- Encourage the victim. Please be patient and encouraging as you listen to the many exhausting emotions, patterns, and variables the victim will experience. Be aware a victim of domestic violence often attempts to leave or indeed ends the relationship only to return on average 7 to 9 times before finally terminating the relationship. It is important you do not say anything negative about the abuser to the victim for she/he will not return to you for advice or help once she/he reconciles with their abuser. Leaving is a process – not an event. Also, be aware when a victim of domestic violence attempts to terminate the relationship, that is when the victim’s life, as well as her children or pets, are most in lethal jeopardy. She cannot “just leave”. By encouraging her to do so, it could be signing her death warrant – particularly if weapons are in the home.
- Evolve. Eventually, by planting seeds of love and hope in your loved ones as you implement these methods listed above, in time, the victims will hopefully free themselves from such pestilence or suffocating weeds when they believe it is safe to do so and evolve into overcoming, “ever-blooming roses” despite life’s prickly pain.
Also, it should be noted any gender can be abusive, and false or exaggerated accusations can be made to suit the agenda of another. The following graphics are not my own but are helpful as one learns to discern abusive dynamics.
“My life is an example to many, because you have been my strength and protection.” Psalm 71:7
It is easier to embrace the lies than to surrender to the truth. Realizing you’ve been deceived is an incredibly painful process; nevertheless, the sooner you let go, the sooner you can grow.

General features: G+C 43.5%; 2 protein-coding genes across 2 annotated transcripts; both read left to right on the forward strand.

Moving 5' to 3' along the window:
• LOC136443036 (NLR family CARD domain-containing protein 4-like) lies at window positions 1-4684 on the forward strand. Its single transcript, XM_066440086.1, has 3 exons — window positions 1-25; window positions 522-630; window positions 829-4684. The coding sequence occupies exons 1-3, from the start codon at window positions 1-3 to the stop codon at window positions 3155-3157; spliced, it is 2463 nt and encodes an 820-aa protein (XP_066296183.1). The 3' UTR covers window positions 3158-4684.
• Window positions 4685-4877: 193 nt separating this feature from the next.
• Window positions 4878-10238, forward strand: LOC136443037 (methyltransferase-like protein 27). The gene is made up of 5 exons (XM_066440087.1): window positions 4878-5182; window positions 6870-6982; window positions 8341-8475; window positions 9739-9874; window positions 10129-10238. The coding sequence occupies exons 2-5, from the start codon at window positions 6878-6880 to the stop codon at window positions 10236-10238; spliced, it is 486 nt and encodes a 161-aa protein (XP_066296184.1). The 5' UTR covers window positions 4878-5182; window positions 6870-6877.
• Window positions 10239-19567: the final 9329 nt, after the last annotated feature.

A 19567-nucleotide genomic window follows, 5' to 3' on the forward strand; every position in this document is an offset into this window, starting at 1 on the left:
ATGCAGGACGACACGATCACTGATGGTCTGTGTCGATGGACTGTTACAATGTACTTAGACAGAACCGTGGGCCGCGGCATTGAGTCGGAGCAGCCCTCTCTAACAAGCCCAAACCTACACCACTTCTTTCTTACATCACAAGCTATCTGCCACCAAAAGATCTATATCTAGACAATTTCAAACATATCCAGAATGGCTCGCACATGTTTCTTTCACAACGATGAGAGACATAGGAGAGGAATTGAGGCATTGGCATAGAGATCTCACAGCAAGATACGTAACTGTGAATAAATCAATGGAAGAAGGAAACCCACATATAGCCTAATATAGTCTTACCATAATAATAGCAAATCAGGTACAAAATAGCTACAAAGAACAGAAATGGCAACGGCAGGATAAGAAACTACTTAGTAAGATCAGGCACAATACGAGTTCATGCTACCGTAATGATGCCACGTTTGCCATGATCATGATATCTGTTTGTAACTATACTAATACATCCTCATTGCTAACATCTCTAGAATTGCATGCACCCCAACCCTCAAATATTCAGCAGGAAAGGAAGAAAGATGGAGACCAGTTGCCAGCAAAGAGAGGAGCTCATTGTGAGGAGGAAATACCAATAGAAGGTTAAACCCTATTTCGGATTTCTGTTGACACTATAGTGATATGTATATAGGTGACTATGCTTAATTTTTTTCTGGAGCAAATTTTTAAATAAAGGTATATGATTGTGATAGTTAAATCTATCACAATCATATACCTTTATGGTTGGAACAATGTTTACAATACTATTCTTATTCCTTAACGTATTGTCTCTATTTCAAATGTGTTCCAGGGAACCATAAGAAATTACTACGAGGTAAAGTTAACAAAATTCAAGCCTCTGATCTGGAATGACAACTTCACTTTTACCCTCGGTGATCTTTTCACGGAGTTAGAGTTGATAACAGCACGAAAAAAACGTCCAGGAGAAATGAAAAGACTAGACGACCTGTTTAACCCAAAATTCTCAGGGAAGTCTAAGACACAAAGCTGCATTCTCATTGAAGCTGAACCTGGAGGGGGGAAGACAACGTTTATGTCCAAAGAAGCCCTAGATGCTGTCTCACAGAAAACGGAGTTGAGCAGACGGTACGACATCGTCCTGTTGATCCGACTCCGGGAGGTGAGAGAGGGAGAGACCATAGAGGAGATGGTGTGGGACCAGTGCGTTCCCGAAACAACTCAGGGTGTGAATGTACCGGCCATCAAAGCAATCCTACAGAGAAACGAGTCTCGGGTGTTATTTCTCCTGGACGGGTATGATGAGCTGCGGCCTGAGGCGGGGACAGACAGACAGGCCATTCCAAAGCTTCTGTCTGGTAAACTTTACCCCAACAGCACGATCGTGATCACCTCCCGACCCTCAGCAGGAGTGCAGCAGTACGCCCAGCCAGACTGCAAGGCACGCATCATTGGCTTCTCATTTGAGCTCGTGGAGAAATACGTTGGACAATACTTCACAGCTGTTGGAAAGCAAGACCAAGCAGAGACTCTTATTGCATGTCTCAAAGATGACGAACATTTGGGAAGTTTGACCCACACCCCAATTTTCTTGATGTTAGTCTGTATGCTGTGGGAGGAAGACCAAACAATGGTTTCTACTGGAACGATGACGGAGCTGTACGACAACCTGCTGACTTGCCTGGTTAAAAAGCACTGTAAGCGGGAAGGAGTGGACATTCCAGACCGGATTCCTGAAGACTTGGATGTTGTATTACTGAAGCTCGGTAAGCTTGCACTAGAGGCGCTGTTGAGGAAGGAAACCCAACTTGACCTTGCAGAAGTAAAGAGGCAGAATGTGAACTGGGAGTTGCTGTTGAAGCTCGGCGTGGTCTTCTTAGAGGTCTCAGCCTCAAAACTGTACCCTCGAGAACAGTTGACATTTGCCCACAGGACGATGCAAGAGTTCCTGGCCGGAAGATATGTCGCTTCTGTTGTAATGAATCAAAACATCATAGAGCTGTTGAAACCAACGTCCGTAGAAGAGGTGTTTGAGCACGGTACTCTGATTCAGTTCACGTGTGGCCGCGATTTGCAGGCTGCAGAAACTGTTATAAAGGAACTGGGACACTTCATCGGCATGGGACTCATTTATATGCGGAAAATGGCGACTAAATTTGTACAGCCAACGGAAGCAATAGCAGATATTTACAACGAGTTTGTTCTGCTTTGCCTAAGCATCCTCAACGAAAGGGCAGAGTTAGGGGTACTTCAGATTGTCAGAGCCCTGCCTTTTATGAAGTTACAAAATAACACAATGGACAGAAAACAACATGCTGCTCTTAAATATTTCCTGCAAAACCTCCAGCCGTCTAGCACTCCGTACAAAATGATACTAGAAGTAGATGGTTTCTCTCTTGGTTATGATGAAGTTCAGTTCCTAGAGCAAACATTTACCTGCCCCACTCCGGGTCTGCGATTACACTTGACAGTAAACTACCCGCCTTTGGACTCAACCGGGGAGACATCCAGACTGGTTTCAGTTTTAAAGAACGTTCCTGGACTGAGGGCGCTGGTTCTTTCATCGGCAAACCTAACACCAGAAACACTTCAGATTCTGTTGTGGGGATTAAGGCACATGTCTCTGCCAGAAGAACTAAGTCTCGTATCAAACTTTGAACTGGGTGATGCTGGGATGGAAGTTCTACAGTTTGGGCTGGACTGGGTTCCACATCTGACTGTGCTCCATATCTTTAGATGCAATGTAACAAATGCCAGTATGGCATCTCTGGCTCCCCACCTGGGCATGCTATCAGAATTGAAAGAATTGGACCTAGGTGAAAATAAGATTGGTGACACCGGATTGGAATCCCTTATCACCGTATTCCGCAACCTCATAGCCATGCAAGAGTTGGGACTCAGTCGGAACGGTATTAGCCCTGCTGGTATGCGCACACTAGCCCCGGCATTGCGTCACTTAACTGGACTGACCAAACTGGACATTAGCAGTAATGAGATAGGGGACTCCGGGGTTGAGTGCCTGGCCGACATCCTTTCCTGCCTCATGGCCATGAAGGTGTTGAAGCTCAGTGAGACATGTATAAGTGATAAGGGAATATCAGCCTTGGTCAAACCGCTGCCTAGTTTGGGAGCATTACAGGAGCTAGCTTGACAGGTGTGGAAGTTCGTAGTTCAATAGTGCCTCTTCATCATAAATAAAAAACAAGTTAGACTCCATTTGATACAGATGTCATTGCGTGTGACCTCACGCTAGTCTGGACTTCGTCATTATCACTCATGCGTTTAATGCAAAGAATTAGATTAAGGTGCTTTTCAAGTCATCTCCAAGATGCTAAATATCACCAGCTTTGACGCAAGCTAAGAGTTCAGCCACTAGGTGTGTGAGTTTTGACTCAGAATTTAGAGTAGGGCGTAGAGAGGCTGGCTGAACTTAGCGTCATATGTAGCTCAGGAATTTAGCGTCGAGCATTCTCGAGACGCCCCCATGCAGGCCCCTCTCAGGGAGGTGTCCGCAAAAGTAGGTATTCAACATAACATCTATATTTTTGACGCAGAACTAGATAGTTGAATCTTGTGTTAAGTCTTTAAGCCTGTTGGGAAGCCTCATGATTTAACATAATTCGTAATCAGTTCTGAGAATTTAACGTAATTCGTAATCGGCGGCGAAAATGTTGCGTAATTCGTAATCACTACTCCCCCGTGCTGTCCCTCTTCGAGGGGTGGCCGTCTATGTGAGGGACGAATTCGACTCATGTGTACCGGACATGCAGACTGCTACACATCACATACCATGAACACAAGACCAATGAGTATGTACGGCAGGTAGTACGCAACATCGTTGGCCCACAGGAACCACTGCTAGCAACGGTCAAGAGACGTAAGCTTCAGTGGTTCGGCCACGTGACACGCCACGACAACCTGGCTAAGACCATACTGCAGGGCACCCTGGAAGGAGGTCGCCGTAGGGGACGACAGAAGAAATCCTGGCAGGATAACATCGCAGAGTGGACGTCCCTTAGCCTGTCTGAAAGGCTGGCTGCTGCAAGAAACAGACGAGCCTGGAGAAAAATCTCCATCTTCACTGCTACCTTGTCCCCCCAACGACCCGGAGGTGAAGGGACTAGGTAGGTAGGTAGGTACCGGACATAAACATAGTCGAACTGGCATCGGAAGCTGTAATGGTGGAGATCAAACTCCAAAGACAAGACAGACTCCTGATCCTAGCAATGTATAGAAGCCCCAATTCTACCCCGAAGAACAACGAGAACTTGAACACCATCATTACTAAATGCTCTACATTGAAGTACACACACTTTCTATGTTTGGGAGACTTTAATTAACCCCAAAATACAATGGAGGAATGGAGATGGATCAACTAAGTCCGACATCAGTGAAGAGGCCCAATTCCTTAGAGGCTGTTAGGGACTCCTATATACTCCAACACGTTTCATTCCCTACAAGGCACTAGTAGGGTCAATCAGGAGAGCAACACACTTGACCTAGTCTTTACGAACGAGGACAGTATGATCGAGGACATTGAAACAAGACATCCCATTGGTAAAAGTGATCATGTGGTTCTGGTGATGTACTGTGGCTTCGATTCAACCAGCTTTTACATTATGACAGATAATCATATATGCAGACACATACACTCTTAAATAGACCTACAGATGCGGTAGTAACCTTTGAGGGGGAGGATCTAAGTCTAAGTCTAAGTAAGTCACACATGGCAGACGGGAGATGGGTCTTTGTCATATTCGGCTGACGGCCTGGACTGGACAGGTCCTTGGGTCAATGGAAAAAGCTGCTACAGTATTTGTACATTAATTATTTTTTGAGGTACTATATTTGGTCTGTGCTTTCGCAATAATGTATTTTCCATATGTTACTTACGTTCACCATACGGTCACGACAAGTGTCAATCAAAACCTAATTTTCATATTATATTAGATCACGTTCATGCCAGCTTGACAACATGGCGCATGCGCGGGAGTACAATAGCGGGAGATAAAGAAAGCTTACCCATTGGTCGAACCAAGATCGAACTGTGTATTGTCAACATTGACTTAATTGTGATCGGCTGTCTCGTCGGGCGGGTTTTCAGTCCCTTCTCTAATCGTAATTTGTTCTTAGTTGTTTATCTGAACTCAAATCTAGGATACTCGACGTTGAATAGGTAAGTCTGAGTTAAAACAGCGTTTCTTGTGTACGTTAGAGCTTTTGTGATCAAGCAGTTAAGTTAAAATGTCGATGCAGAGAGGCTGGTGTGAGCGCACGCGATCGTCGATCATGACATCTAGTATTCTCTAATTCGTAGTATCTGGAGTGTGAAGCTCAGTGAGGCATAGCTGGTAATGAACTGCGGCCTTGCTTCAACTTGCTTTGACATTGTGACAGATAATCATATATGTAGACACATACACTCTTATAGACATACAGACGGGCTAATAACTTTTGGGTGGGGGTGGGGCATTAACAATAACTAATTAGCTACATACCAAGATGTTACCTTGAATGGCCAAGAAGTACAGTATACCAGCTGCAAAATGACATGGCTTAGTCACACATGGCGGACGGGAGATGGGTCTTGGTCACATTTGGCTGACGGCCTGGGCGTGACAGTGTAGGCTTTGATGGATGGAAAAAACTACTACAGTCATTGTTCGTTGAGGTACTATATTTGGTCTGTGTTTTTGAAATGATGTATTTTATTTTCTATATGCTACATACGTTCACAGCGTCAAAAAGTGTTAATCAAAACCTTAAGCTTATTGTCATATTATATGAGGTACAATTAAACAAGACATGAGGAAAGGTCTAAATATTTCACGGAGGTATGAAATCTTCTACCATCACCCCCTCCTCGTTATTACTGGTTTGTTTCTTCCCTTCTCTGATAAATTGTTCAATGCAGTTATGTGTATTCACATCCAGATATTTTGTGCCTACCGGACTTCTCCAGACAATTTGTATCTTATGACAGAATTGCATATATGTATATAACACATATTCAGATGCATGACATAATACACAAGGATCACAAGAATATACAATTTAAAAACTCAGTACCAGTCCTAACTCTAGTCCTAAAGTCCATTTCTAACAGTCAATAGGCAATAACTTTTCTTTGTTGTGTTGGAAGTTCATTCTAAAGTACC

#grow #bloom #everbloomingroses #roses #TruthvsLies
What a joy it is to celebrate the exodus of the Jewish people and decorate my home this Passover Spring season! Celebrating our “crossing over” or exodus from personal captivity as well as having empathy while pursuing justice for those still in captivity is an important tenet of Judaism. As a survivor, I speak out against domestic and familial violence this year and every year until there are #nomore victims. May those suffering from various forms of captivity choose to be ever-blooming despite the good, the bad, and the bugly…despite life’s prickly pain! Moreover, may God use each of us to remove the “leaven” of such adversities from our homes and society (Exodus 12:15, 19-20), while pursuing justice for those awaiting an exodus of their very own!
A couple of weeks ago, on Rosh Hashanah, the Jewish New Year, the day God defines your upcoming year, I accidentally discovered a large lump in one of my breast. It was early in the morning and my breast itched. While laying there and upon scratching my breast, a large, hard lump made itself known. This upcoming Monday, October 5th, during Sukkot or Feast of Tabernacles, which is all about depending on God during our wilderness journey as well as our eternal home, I have my first of presumably several doctor’s appointments.
Perhaps it is a large cyst, perhaps it is benign, or perhaps it is cancer. Regardless, I have learned to praise God, the One in complete control, the One who ordains each day, each trial, and each triumph. I trust Him and His will even if it doesn’t align with my own.
October is Breast Cancer Awareness Month as well as Domestic Violence Awareness. I have already overcome one and helped many others. Perhaps I will be overcoming another. No matter what the doctors, mammograms, and tests say, I have learned to praise God in all circumstances for in doing so, I have experienced peace, contentment, and even joy. That is the real, eternal miracle. Be ever-blooming despite the prickles! If you pray, I appreciate them on my behalf.
Update: As it turned out, the lump I felt was a cluster of cysts and not cancer. Yay God!